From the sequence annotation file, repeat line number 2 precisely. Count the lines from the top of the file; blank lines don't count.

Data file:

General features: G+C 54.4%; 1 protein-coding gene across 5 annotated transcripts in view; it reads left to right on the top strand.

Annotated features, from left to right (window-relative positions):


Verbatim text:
Annotated features, from left to right (window-relative positions):